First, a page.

Nick Hornby’s Best Film Adaptations, Ranked

Nick Hornby is a British writer whose novels have been adapted to the cinema many times. Interestingly, although he hasn’t adapted almost any of them himself, in recent years he’s also become a successful screenwriter for movies like Brooklyn, wildWhere An education. Hornby’s writing has always been about obsessed man-children, who are somewhat selfish and believe their passion is all they have to offer. But with age, his characters have gained more introspection and weariness, while always keeping his humor intact. Here are Nick Hornby’s best film adaptations, ranked:


6/6 No Fever (2005)

Jimmy Fallon and Drew Barrymore in Fever Pitch
20th century fox

Hornby’s first book is a memoir about his fanaticism for the Arsenal football (soccer) team and its connection to his life over the years. The American version of Overexcitement It’s not that. This romantic comedy starring Jimmy Fallon and Drew Barrymore changes football for baseball and Arsenal for the Boston Red Sox, and it would be nice if the movie kept all of the novel’s humanity, but it changes almost everything except the title. As with all romantic comedies of the 2000s, the comedy is too broad and over the top to make us fall in love with the characters and want their story to be one for the ages.

Related: Jimmy Fallon Talks Fever Pitch

5/6 A Long Way Down (2014)

A long descent
Lions Gate

Four strangers who had planned to jump off the same roof on New Year’s Eve, join forces and decide to give themselves six weeks to find a reason to live, while being each other’s support systems. Such a surreal starting point gave the novel a hilarious, yet melancholy base. The film adaptation of A long descent is unable to recreate this contrast and tries to be funnier. Although well cast (Imogen Poots, Aaron Paul, Toni Collette, and Pierce Brosnan, who did this kind of character better), in the film version, we don’t believe for a second that these people were desperate enough to end their lives. . It’s a fun movie for a Sunday night, but it lacks the pathos, to-the-point dialogue, and “life is hard but it’s worth it” message of the book.

4/6 No Fever (1997)

Fever Pitch - Colin Firth
FilmFour Distributors

Before Jimmy Fallon and Drew Barrymore tackled Overexcitement, there had already been an English version of the film, starring Colin Firth. Is he credible as a football fanatic who would do anything to see every Arsenal game? Not really; but even with the cast error, the film retains the boys’ enthusiasm and passion for (English) football, with the heart and charm of the book, as the screenplay is written by Nick Hornby himself, and that sees.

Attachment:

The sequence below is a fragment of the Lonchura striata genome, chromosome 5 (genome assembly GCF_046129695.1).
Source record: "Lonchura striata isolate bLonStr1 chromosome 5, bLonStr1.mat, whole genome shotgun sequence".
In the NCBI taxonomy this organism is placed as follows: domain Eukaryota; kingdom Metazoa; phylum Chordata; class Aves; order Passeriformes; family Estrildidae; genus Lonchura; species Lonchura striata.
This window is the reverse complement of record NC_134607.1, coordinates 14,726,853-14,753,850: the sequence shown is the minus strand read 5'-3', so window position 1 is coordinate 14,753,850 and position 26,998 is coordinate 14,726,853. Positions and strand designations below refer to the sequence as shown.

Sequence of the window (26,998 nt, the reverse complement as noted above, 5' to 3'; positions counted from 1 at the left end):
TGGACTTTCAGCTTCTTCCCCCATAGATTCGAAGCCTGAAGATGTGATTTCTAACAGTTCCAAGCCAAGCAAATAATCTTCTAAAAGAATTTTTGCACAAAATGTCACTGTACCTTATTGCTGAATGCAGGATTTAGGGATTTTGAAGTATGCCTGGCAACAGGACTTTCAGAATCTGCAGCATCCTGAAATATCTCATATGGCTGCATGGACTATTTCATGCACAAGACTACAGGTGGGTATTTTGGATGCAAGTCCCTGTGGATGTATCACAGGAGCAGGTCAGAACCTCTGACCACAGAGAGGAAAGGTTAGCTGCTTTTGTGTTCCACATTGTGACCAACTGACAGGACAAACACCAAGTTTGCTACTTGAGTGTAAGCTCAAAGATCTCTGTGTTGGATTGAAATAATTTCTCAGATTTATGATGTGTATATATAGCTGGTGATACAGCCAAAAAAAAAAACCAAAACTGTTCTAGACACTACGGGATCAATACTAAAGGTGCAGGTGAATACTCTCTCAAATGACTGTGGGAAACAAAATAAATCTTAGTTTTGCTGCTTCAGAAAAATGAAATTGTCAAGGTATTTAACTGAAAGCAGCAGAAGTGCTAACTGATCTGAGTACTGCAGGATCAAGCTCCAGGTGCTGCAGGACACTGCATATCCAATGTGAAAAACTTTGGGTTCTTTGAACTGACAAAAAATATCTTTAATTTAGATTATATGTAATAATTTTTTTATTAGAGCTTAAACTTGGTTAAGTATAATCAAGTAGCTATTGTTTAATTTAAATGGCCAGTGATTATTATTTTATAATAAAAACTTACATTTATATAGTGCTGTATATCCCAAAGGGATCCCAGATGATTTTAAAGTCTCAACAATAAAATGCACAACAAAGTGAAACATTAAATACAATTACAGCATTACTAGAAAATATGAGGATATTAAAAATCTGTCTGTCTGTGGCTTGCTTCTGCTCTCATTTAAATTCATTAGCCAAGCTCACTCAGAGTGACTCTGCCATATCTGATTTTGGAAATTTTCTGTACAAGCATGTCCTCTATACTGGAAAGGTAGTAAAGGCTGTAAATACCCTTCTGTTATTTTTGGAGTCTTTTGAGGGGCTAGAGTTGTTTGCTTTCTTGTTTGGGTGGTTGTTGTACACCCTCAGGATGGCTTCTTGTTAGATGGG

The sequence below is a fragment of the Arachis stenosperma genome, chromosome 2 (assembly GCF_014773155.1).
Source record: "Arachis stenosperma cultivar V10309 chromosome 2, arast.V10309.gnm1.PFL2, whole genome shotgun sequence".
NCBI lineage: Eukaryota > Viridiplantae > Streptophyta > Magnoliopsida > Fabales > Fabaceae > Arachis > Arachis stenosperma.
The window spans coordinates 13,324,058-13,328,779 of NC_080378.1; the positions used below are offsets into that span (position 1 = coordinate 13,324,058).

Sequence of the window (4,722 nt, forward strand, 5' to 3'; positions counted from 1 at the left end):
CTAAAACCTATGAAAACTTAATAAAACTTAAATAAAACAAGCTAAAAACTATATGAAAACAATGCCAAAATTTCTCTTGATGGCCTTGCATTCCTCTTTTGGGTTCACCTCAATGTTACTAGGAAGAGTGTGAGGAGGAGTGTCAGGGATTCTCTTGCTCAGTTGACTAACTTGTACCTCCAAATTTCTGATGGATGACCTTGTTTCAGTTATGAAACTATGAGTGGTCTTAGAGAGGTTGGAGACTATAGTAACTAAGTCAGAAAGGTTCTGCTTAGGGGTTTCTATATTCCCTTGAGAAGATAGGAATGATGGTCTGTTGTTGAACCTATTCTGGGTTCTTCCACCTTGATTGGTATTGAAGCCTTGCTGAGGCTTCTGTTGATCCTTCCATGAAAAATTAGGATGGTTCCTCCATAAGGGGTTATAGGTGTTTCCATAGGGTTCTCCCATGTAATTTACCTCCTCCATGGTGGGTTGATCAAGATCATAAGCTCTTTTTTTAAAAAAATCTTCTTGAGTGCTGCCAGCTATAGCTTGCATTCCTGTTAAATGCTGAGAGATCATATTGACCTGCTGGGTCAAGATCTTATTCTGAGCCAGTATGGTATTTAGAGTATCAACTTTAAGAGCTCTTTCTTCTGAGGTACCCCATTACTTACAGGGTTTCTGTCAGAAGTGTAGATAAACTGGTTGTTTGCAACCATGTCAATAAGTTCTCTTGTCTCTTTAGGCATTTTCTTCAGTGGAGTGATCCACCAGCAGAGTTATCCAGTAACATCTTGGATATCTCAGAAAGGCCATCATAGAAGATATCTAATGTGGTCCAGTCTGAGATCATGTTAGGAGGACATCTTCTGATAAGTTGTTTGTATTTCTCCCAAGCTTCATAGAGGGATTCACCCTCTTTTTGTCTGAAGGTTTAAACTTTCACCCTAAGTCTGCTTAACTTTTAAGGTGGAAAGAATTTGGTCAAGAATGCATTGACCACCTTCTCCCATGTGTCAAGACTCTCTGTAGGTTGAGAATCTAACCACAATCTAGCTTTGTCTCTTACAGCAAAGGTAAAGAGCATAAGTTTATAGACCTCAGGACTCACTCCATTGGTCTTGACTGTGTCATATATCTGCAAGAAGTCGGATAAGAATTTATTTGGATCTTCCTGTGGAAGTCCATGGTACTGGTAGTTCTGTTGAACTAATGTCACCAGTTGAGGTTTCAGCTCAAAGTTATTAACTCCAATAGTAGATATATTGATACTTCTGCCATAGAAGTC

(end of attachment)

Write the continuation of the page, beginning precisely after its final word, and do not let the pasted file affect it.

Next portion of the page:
3/6 Juliet, naked (2018)

Juliet, nude
Lions Gate

Annie (Rose Byrne) is the long-suffering girlfriend of Duncan (Chris O’Dowd), obsessed with Tucker Crowe (Ethan Hawke), an incredible musician who fell from the face of the Earth 25 years ago. When she goes to Crowe’s site and gives her opinion on the new album (it sucks), someone sends her an e-mail; it’s Crowe himself, and they start e-mailing each other. Hornby is a music fanatic, so he knows how to get us into that headspace, and also ridicule the obsession when it goes too far. Juliet, nude is a book and film about musical fanaticism, aging and how love can fade over time, while Annie and Duncan are in a rut. The film’s protagonist is Byrne, whose best acting trick is making us believe she’d always be with the pretentious, doofus man-child that is Duncan. It might not be one of her best roles, but she’s lovely, especially in her relationship with Ethan Hawke, as faded, old, sad, has-been.

Rose Byrne told HeyGuys about the project, “I read the book when it came out and loved it, so when I found out it was being done I was immediately intrigued, so it was obvious. I was a fan, literally a fan. I met Nick Hornby the other day on set, and I was extremely nervous because I think he’s such a brilliant writer.

2/6 About a Boy (2002)

Universal images

Will (Hugh Grant) is a womanizer, rich, villain, who meets Fiona (Toni Collette) and her son Marcus (Nicholas Hoult). When she attempts suicide, Will and Marcus bond and become the strangest of friends. About a boy could be one of those times when actors make a good script even better, because that’s the role Hugh Grant was born to play. It’s also a great debut performance for Nicholas Hoult as a weird, shy, wise kid beyond his Marcus years. The movie was written almost ten years after the book, so they had to change some things (Kurt Cobain and grunge weren’t as big in the 2000s), but the message that no one is an island, and that being with people is the way to really live, is perfectly explained both in the book and in the film.

Related: Here Are 6 Anti-Romance Movies That Will Make You Love Forever

1/6 High Fidelity (2000)

Buena Vista Pictures

Rob Gordon (John Cusack) is the owner of a struggling record store. When his last girlfriend, Laura (Iben Hjejle), leaves him, he makes a list of five ex-girlfriends and decides to talk to them all, so he can find out what he’s doing wrong. High fidelity is the perfect example of how great film adaptations can be. Both the movie and the book are great because they each take advantage of their respective mediums. John Cusack expertly imbues the character, showing affectionate qualities, while being a self-absorbed and selfish musical snob, who needs to grow up. The film used the breaking of the fourth wall to speak to us and used some of the best monologues from the book, creating a style that affected the rom-com genre and has one of the best soundtracks of all time. In 2020 there was a TV show, starring Zoë Kravitz that showed that men or women, being in their 90s, 2000s or 2020s, still want to be loved, understood and talked about of music.

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